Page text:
Malawi lawyers hold protests to support striking clerks

Malawi lawyers across the country Monday came out in their court regalia to protest in major cities with a view to pressurizing government into acting on the on-going judiciary strike.

Although the strike, in its third week Monday, mainly involves junior staff, it has paralysed the southern Africa’s court system as judges and magistrates cannot work without stenographers, court reporters, court marshals and clerks.

“We decided as members of the Malawi Law Society to come to the courts today to show our solidarity with junior members of staff at the Judiciary who are on strike because of the non-implementation by the Executive arm of government of the review of conditions of service and salaries that were approved in 2006,” John Gift Makhwawa, president of the Malawi Law Society, said at the main High Court and Supreme Court registry in the commercial capital, Blantyre.

Lawyers: On protests

He said: “We are here to increase pressure on the Executive arm of government to take this issue seriously and abide by the law because the review of conditions of service and salaries for the Judiciary, that is including judges, is a matter of law, it is guaranteed under the Constitution.”

Makhwawa said government was flouting the Constitution by ignoring the review, adding that the lawyers’ body was worried because “a very important arm of government is being paralysed” because of government inaction on the Judiciary workers’ strike.

Malawi has a three-tier government comprising the Executive (the President and Cabinet), Parliament (where Members of Parliament sit) and the Judiciary.

According to Malawi laws, parliament has to review salaries and conditions of service of the Judiciary workers every three years. Since 2006, another review took place in 2009 and another one is supposed to take place in 2012 but, according to Makhwawa, none were implemented.

The lawyers, decked up in white wigs, black robes and white flaps and dressed in dark suits, held a procession around the court premises as the striking workers cheered them on.

Business came to a stand-still at the Chichiri business district – where the High Court and Supreme Court of Appeal have their headquarters – as onlookers, traders and workers in the adjourning offices came out to watch the spectacle.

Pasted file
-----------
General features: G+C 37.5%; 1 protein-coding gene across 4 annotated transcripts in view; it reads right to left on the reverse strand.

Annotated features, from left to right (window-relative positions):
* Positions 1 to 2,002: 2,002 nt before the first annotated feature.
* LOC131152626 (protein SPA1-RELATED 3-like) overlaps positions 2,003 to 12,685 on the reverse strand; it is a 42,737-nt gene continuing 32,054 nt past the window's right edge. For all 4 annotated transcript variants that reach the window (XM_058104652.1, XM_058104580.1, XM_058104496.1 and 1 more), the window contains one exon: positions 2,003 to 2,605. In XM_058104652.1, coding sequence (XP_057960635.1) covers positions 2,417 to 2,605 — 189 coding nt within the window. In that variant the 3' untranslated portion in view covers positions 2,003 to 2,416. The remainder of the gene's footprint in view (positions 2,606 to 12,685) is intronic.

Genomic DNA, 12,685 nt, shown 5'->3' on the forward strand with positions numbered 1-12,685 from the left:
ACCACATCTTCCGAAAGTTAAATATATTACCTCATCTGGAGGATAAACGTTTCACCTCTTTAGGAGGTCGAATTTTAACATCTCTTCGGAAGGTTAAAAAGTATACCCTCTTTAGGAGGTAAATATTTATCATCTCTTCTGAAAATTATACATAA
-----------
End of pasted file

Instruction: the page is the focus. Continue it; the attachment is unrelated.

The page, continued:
Kamuzu Chibambo, Senior Partner of Chibambo and Company, said the strike had turned back justice in the country.

“This is because of intransigence of the Bingu (wa Mutharika) administration,” he said. “This is a sign of bad governance. Parliament approved conditions of service for the Judiciary so it is bad governance for the Executive not to implement the same.”

Chibambo, who is also president of the opposition Peoples Transformation Party (PETRA), said the Mutharika administration had its priorities wrong.

He said the courts are important because they are “oil for democracy as they interpret laws and offer checks and balances to the system”.

Meanwhile, police spokesman Dave Chingwalu has said most police cells are congested since no remandees are being released.

Ministry of Justice spokesperson Apoche Itimu said authorities were looking into the workers’ demands.

She would not say when government would address the striking workers, whose spokesman Austin Kamanga, said that nothing significant had happened since the strike begun on 9 January.

She said a committee of the workers met authorities on 12 January but “nothing tangible came out.”

“Because we are not satisfied that meeting didn’t deliver anything as members of staff we have resolved to continue with our strike,” she said.

“Government is the determinant as to when we should go back to work because they know fully well that they are supposed to implement our demands in full, it’s a legal position, it’s something we can’t debate about.”

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